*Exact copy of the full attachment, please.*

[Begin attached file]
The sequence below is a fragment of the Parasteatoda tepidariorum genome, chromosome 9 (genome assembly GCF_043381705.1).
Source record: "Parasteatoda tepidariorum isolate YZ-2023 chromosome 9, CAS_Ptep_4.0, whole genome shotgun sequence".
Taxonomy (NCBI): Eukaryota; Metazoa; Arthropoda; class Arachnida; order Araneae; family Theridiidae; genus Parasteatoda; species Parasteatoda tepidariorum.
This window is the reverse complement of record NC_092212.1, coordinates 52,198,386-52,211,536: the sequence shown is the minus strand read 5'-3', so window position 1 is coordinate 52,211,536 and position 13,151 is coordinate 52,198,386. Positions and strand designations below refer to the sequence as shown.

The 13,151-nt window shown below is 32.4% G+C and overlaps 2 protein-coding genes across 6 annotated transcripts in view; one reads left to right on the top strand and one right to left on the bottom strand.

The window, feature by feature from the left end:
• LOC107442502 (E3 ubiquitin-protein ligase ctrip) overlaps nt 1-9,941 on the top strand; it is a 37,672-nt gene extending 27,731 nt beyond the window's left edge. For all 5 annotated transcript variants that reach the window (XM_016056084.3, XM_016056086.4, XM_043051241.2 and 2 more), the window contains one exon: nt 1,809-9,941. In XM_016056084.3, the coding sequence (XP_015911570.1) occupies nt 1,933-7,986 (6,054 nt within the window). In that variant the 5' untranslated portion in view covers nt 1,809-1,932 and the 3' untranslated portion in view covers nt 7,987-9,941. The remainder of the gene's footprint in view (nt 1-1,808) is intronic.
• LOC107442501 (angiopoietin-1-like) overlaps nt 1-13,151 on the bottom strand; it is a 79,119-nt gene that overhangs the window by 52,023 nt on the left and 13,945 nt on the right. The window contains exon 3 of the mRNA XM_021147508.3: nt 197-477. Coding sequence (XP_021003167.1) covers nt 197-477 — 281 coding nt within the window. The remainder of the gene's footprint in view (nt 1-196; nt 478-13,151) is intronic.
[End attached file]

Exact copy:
The sequence below is a fragment of the Parasteatoda tepidariorum genome, chromosome 9 (genome assembly GCF_043381705.1).
Source record: "Parasteatoda tepidariorum isolate YZ-2023 chromosome 9, CAS_Ptep_4.0, whole genome shotgun sequence".
Taxonomy (NCBI): Eukaryota; Metazoa; Arthropoda; class Arachnida; order Araneae; family Theridiidae; genus Parasteatoda; species Parasteatoda tepidariorum.
This window is the reverse complement of record NC_092212.1, coordinates 52,198,386-52,211,536: the sequence shown is the minus strand read 5'-3', so window position 1 is coordinate 52,211,536 and position 13,151 is coordinate 52,198,386. Positions and strand designations below refer to the sequence as shown.

The 13,151-nt window shown below is 32.4% G+C and overlaps 2 protein-coding genes across 6 annotated transcripts in view; one reads left to right on the top strand and one right to left on the bottom strand.

The window, feature by feature from the left end:
• LOC107442502 (E3 ubiquitin-protein ligase ctrip) overlaps nt 1-9,941 on the top strand; it is a 37,672-nt gene extending 27,731 nt beyond the window's left edge. For all 5 annotated transcript variants that reach the window (XM_016056084.3, XM_016056086.4, XM_043051241.2 and 2 more), the window contains one exon: nt 1,809-9,941. In XM_016056084.3, the coding sequence (XP_015911570.1) occupies nt 1,933-7,986 (6,054 nt within the window). In that variant the 5' untranslated portion in view covers nt 1,809-1,932 and the 3' untranslated portion in view covers nt 7,987-9,941. The remainder of the gene's footprint in view (nt 1-1,808) is intronic.
• LOC107442501 (angiopoietin-1-like) overlaps nt 1-13,151 on the bottom strand; it is a 79,119-nt gene that overhangs the window by 52,023 nt on the left and 13,945 nt on the right. The window contains exon 3 of the mRNA XM_021147508.3: nt 197-477. Coding sequence (XP_021003167.1) covers nt 197-477 — 281 coding nt within the window. The remainder of the gene's footprint in view (nt 1-196; nt 478-13,151) is intronic.